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PART ONE: UGANDA

an Unlikely Hero

Passion and purpose are sometimes hidden from view by the complexities of the world and the daily stresses of our lives. They reveal themselves when we are ready, through serendipitous experiences that cement our belief that this is what we are meant to be doing. For Brolin, it was a constant evolution, but his passion was sparked in 2004 when he was 12 years old and saw snow for the first time.

Uganda and Wyoming are roughly the same size in square miles, yet you can count on one hand the amount of times the words Uganda and Wyoming have been used in the same sentence. For Brolin Mawejje, however, his destiny would be shaped by the intersection of these two vastly different cultures and environments.

Brolin was born in 1992 in Kampala, Uganda but currently claims Jackson, WY as his home. Over the past ten years, Brolin’s unique journey has taken him from Uganda to the U.S. and around the world as he rides under his home country’s flag in pursuit of qualifying for the 2018 Winter Olympics. If he can pull it off, he will become the first rider to ever represent an African country in any discipline of snowboarding in the Winter Games.

As a young boy in Uganda, Brolin quickly learned two things about his country: it is wet and it is hot. He awoke early to beat the scorching sun as he walked the five kilometers to school every day. The classroom provided a sanctuary where he could explore the depths of his mind, hungry for knowledge. In primary school, grades were a hot topic as the teacher regularly ranked students’ performance from first to last for the whole school to see. Brolin was a natural competitor and his goal was to always be at the top. Anything else would result in drastic consequences from a father who ruled with an iron fist and believed that education was the key to anything remotely tied to the idea of success.

At home, Brolin was given the same chore routine that you might expect to be handed out to a rancher’s son in the Western U.S. Sweeping the foyer, washing dishes with the little water that was gathered from the village well, and plucking chickens became some of his main duties. To make sense of the world we rely on many different kinds of information. A child perceives reality through experience with no outer knowledge of the world at large. Brolin’s reality was school and chores with his only notion of a world outside Kampala being what he saw on TV in the shopkeeper’s window where recordings of The Brady Bunch played on repeat.

Brolin’s mother had moved to the U.S. when he was less than two years old. He grew up thinking he was devoid of a mother, however, she was spending her time working in Boston as a hospice nurse saving up to bring her to children to the states. It took her ten years to find the resources to bring her children over to the U.S but, in 2007, a 12-year-old Brolin boarded a plane bound for the U.S. and his life changed forever.


PART TWO: Jackson

a Wild Spirit

In the world of big mountain snowboarding and skiing, there is one mountain that always takes the cake. A place that holds onto the spirit of the Wild West, something free and unbroken that exists at its core. That place is Jackson Hole and it has become a breeding ground for some of the world’s best free riders… but it wasn’t always like that.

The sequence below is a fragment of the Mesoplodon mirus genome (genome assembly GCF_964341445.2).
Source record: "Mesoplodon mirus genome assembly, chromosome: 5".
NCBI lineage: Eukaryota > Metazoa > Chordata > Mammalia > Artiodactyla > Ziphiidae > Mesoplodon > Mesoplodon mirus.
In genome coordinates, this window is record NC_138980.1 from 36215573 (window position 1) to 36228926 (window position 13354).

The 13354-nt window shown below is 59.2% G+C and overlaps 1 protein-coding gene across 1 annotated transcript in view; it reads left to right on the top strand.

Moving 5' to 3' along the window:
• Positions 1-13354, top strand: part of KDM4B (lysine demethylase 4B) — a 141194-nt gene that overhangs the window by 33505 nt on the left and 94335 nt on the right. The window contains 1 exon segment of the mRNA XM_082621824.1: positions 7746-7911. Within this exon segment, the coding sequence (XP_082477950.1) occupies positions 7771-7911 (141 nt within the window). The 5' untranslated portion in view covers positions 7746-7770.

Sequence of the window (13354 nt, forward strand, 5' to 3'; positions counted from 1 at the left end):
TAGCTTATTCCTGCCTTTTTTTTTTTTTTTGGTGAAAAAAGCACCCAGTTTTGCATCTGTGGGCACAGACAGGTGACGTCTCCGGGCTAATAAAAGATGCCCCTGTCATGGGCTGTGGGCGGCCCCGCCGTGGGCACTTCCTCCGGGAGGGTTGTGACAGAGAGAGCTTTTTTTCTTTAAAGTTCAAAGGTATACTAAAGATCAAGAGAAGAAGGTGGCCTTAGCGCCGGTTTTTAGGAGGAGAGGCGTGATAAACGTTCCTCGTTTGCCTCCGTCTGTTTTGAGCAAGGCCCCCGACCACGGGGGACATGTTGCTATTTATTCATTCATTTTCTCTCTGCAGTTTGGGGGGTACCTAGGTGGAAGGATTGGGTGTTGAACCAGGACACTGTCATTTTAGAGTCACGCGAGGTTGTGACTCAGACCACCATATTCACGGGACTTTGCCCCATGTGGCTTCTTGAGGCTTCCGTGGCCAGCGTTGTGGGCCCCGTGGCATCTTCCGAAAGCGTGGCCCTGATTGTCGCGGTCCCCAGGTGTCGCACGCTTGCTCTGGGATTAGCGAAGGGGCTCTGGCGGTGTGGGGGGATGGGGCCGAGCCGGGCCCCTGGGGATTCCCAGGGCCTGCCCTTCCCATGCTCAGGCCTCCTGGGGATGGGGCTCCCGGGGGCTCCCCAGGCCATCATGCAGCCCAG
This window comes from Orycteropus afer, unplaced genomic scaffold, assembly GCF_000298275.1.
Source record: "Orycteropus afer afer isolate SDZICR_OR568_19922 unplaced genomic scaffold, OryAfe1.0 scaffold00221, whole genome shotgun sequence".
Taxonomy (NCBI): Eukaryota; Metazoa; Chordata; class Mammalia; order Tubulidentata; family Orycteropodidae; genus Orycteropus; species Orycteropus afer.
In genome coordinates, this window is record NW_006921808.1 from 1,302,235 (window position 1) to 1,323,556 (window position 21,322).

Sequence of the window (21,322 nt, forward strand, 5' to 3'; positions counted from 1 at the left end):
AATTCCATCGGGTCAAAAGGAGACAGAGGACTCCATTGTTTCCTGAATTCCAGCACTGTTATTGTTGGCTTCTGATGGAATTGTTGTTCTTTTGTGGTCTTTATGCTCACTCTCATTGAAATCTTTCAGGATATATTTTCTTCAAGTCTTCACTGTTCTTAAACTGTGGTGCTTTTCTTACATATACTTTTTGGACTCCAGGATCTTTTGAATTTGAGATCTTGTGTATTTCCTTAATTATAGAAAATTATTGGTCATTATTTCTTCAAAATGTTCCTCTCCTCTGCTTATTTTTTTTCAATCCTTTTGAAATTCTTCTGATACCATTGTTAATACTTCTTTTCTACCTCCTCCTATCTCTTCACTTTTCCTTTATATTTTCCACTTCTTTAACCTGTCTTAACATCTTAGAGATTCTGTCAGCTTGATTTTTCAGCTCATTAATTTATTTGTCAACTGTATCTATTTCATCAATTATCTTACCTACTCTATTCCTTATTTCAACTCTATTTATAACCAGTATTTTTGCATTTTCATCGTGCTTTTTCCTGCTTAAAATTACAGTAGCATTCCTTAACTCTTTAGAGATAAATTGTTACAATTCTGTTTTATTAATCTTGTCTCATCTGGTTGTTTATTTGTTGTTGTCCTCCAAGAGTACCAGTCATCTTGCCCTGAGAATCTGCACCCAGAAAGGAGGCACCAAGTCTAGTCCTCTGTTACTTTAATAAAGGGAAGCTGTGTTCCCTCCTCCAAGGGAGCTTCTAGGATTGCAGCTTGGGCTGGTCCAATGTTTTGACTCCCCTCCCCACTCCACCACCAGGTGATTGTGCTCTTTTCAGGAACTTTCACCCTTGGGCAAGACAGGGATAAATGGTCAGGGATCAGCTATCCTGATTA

A culture clash existed when Jackson Hole first opened its doors in 1965. Flocks of wealthy people started finding their way to the valley and were not always embraced in a welcoming manner by the local residents. Then came the ski bums who invaded the town with long hair and bright colors. The cowboys were less than amused. Over time, tensions waned and Jackson Hole found a way to hold onto its Western culture and develop into one of the world’s largest ski destinations.

Brolin ended up in Jackson, Wyoming in 2011 where he stuck out like a sore thumb. His roots in snowboarding had humble beginnings, honing his skills on the icy hills of Massachusetts. Brolin’s initial years in the U.S. were capricious times as he strived to navigate an entirely new culture. At school Brolin was an anomaly, floating through a world where every turn he took seemed to leave him alienated and alone. He began to identify most with the subculture that skateboarding and snowboarding reflected. He was soon spending all the warm months skateboarding and the winters finding every opportunity he could to snowboard with little supervision from his mother. Snowboarding provided an unlikely sanctuary for Brolin, forcing him into the moment. Covered head to toe in outerwear, Brolin felt like he was the same as everyone on the hill. No one could hear his accent or see that he was different.

Through the friends he made in the east coast snowboarding community, Brolin began riding in Vermont and New Hampshire exposing him to bigger mountains and better terrain. When his best friend and their family decided to move to Jackson Hole, they offered an invitation for Brolin to join them which he eagerly accepted. Jackson Hole offered Brolin a fresh start and a unique setting for the young African snowboarder to hone his skills. In high school, Brolin held the proud title of the only black student in the entire school, but his experience was the complete opposite of what he went through in Boston. The community in Jackson embraced Brolin for his differences and raised him up as one of their own. Just like the origin story of the resort, it was Brolin embracing his differences that made people fall in love with him and this began to translate into his riding.